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Delgado used to play with NG La Banda and afterwards he created his own group in Cuba where he enjoyed a great acceptance.

Cuban superstar Issac Delgado walked across the Mexican border to Laredo, Texas, with his family three years ago to defect to the United States. He had no illusions that he’d pick up where he left off back home.

In Cuba, Delgado was considered a musical treasure. He joined pianist Gonzalo Rubalcaba’s jazz band in Havana at age 18, before going solo and winning fans and awards in the United States, South America and Europe for salsa and timba hits sung
with a voice that is part honey, part hot peppers.

Once settled in Tampa, Fla., with his wife, two young daughters and piano-playing son, he realized that continually adjusting was going to be the name of the game.

The family and our little girls have adapted well,” Delgado said from Las Vegas in Spanish through a translator. “From a creative point of view for me, it’s been a little harder. Even though I came here with a name, it feels like I’m starting from zero.”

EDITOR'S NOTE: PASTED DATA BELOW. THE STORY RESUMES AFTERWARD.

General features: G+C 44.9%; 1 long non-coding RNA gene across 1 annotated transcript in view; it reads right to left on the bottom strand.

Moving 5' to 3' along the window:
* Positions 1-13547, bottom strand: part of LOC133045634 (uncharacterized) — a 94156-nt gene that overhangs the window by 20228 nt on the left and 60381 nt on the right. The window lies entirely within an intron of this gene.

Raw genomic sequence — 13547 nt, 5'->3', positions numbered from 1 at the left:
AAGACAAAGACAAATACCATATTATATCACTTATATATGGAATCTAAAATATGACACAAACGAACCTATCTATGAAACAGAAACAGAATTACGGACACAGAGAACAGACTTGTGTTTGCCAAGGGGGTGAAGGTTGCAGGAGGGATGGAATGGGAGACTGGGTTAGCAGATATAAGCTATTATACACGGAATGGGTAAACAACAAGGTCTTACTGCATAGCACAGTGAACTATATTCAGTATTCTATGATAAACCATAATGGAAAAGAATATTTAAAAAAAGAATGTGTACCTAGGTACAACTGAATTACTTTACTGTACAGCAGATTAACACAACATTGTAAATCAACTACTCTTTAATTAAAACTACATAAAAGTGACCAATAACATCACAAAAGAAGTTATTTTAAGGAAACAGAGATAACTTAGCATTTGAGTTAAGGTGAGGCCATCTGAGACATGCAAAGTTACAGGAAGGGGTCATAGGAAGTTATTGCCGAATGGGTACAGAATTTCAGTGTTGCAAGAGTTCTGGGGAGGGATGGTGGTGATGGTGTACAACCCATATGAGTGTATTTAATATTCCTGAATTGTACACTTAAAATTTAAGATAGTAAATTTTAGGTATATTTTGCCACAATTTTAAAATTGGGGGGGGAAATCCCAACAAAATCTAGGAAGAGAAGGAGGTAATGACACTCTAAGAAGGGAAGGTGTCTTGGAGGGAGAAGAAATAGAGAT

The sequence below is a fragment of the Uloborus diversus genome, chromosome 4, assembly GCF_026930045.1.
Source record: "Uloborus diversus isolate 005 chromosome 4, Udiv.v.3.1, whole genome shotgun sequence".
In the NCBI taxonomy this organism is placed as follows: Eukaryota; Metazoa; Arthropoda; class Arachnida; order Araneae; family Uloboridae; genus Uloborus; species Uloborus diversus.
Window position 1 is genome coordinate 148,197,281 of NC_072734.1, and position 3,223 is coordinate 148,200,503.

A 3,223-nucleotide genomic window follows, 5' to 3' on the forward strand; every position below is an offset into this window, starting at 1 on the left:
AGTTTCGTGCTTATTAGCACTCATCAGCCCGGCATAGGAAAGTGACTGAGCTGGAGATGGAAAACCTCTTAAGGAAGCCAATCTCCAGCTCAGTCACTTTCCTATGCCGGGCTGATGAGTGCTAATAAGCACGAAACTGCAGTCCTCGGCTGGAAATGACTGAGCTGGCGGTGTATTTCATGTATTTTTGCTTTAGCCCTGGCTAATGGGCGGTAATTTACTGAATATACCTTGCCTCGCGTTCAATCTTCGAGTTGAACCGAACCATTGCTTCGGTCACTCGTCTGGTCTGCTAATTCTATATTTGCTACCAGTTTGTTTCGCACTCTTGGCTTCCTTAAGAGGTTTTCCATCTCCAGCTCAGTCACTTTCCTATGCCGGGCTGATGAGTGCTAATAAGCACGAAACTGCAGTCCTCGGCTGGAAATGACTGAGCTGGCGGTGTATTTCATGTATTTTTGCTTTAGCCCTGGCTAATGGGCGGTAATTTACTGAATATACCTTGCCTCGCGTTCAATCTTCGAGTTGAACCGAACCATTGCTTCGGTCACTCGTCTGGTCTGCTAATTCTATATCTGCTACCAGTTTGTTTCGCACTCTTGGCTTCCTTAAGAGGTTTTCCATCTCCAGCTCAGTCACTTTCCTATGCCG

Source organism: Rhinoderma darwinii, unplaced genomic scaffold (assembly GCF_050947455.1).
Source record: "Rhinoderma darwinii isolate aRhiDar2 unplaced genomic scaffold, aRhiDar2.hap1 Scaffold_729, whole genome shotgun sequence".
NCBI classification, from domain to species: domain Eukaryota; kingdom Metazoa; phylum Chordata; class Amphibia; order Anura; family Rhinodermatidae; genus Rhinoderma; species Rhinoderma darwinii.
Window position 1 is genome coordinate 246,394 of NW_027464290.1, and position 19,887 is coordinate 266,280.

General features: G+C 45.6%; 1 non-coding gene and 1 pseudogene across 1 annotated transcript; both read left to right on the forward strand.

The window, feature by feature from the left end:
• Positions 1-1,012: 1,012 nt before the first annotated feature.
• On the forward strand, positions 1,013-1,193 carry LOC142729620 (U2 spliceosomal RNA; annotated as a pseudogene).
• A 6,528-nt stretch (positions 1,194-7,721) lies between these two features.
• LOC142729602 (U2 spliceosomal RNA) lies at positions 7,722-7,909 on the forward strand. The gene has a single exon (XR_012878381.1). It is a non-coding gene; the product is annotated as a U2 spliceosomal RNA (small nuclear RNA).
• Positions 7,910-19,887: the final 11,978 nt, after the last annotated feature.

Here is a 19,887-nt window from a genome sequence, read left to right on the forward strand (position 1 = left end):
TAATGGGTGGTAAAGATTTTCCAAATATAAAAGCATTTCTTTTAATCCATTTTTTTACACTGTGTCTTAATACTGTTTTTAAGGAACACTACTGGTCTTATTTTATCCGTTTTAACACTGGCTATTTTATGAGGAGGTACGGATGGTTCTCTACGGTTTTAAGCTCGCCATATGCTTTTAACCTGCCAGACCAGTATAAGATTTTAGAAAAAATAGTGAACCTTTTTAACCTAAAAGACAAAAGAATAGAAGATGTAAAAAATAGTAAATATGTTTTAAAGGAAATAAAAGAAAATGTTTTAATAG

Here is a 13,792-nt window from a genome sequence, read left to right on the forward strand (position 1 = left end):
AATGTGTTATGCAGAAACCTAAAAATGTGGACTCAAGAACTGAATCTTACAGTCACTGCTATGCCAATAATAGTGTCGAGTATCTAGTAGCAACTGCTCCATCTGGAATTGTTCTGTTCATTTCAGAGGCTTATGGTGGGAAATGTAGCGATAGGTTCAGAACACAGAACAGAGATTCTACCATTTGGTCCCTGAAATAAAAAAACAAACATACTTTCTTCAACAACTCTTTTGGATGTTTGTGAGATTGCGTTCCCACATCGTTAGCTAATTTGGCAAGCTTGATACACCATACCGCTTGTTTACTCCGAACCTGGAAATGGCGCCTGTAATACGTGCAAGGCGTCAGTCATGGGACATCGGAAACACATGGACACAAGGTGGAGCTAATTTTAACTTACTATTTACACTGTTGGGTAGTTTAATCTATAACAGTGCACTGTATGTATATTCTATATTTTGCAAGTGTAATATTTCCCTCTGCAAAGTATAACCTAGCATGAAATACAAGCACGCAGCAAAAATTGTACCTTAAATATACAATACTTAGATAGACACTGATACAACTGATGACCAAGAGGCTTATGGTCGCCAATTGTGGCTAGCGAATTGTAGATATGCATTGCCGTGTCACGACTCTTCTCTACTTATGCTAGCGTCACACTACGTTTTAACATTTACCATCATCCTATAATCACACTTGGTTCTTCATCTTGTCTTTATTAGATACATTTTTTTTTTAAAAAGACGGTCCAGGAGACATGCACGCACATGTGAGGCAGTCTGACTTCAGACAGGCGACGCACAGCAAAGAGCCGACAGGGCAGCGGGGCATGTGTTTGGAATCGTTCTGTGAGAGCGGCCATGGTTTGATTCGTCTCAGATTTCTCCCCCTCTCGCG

Not exactly zero. Delgado has signed with Univision’s La Calle Records, racked up Grammy and Latin Grammy nominations, and was in Vegas to perform at last week’s Latin Grammy awards, where he was a nominee (but not a winner) for Best Salsa Album for “Asi Soy” and Best Tropical Song for “No Vale La Pena.”

This week Delgado is in Boston where he is Berklee College of Music’s artist-in-residence. Tonight he performs at Berklee Performance Center with his son, Issac Jr., and a band of Berklee faculty, alumni and students led by bassist Oscar Stagnaro.

One adjustment Delgado has had to make since moving to the U.S. is putting more emphasis on salsa than timba, the lightning-paced, rhythmically complex style that has rendered salsa old-fashioned in Cuba. As a member of the Cuban band NG La Banda, Delgado helped pioneer timba.

“The polyrhythms of timba aren’t of as much interest to radio programmers here,” the 47-year-old singer said, “even though I feel if people listened to the music they would like it. So I’ve had to adapt. But I’m not here to impose my music on anybody. I’m not frustrated, just learning and adapting.” It’s part of a continuing life story Delgado said he planned to talk about with Berklee students.

“I’m not going to Berklee so much to teach as to transmit my experiences and emotions,” he said. “I want people to come away understanding that my music is very simple in a way. The music is all about my personal feelings, and I want my listeners to understand them.”

I come from a small town in Cuba and what I play has authentic roots in folkloric and African music


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